You define an input, which is a set of filters that will run on the collected data, and an output that will send the filtered data to Elasticsearch. The input consists of the exec command, which will run a command on the server periodically, after a set time interval (expressed in seconds). It also specifies a type parameter that defines the document type when indexed in Elasticsearch. The exec block passes down an object containing two fields, command and message string. The command field will contain the command that was run, and the message will contain its output.

      There are two filters that will run sequentially on the data collected from the input. The kv filter stands for key-value filter, and is built-in to Logstash. It is used for parsing data in the general form of keyvalue_separatorvalue and provides parameters for specifying what are considered a value and field separators. The field separator pertains to strings that separate the data formatted in the general form from each other. In the case of the output of the Redis INFO command, the field separator (field_split) is a new line, and the value separator (value_split) is :. Lines that do not follow the defined form will be discarded, including comments.

      To configure the kv filter, you pass : to thevalue_split parameter, and rn (signifying a new line) to the field_split parameter. You also order it to remove the command and message fields from the current data object by passing them to remove_field as elements of an array, because they contain data that are now useless.

      The kv filter represents the value it parsed as a string (text) type by design. This raises an issue because Kibana can’t easily process string types, even if it’s actually a number. To solve this, you’ll use custom Ruby code to convert the number-only strings to numbers, where possible. The second filter is a ruby block that provides a code parameter accepting a string containing the code to be run.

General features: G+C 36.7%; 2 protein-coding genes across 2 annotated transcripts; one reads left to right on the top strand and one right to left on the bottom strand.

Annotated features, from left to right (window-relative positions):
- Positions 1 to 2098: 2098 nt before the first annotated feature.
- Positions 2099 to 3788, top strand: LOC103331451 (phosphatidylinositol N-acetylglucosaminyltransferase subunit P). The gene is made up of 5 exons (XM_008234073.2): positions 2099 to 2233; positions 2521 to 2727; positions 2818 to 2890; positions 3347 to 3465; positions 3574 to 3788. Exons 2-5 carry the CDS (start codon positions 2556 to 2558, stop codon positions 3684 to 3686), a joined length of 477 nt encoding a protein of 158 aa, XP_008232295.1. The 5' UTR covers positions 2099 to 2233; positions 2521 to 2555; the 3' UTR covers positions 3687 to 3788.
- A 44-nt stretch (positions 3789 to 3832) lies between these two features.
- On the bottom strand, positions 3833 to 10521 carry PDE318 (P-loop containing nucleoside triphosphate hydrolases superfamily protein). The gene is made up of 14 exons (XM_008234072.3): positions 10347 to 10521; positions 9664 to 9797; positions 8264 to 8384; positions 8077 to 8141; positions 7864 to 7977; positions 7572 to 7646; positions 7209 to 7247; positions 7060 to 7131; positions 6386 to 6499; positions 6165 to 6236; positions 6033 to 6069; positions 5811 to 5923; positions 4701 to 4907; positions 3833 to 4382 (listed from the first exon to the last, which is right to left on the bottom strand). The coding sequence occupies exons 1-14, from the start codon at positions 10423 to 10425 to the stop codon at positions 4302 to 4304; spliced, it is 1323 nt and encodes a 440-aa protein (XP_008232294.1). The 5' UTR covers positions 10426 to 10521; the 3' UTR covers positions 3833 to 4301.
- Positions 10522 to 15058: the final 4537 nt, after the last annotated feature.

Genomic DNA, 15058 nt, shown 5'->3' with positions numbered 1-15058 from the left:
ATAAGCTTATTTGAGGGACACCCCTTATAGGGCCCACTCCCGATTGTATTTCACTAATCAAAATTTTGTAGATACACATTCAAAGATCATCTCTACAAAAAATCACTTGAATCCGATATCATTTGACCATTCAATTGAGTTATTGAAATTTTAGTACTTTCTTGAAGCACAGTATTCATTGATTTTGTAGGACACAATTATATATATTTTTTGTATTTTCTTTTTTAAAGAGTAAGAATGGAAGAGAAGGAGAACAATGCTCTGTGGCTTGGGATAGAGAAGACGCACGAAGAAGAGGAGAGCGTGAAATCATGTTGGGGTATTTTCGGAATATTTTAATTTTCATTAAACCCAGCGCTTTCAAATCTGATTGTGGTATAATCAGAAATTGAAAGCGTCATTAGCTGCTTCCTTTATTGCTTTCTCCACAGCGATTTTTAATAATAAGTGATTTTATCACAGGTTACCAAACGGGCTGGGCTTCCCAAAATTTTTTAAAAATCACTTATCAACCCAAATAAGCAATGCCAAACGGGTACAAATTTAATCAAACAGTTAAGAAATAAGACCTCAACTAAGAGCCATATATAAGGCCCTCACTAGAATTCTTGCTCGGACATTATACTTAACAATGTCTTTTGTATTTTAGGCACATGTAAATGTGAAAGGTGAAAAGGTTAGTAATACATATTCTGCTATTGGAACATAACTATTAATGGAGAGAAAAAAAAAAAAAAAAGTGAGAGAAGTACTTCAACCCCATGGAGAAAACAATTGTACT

event is a variable that Logstash provides to your code, and contains the current data in the filter pipeline. As was noted before, filters run one after another, meaning that the Ruby filter will receive the parsed data from the kv filter. The Ruby code itself converts the event to a Hash and traverses through the keys, then checks if the value associated with the key could be represented as an integer or as a float (a number with decimals). If it can, the string value is replaced with the parsed number. When the loop finishes, it prints out a message (Ruby filter finished) to report progress.

      The output sends the processed data to Elasticsearch for indexing. The resulting document will be stored in the redis_info index, defined in the input and passed in as a parameter to the output block.

      Save and close the file.

      You’ve installed Logstash using apt and configured it to periodically request statistics from Redis, process them, and send them to your Elasticsearch instance.

      Step 2 — Testing the Logstash Configuration

      Now you’ll test the configuration by running Logstash to verify it will properly pull the data.

      Logstash supports running a specific configuration by passing its file path to the -f parameter. Run the following command to test your new configuration from the last step:

      • sudo /usr/share/logstash/bin/logstash -f /etc/logstash/conf.d/redis.conf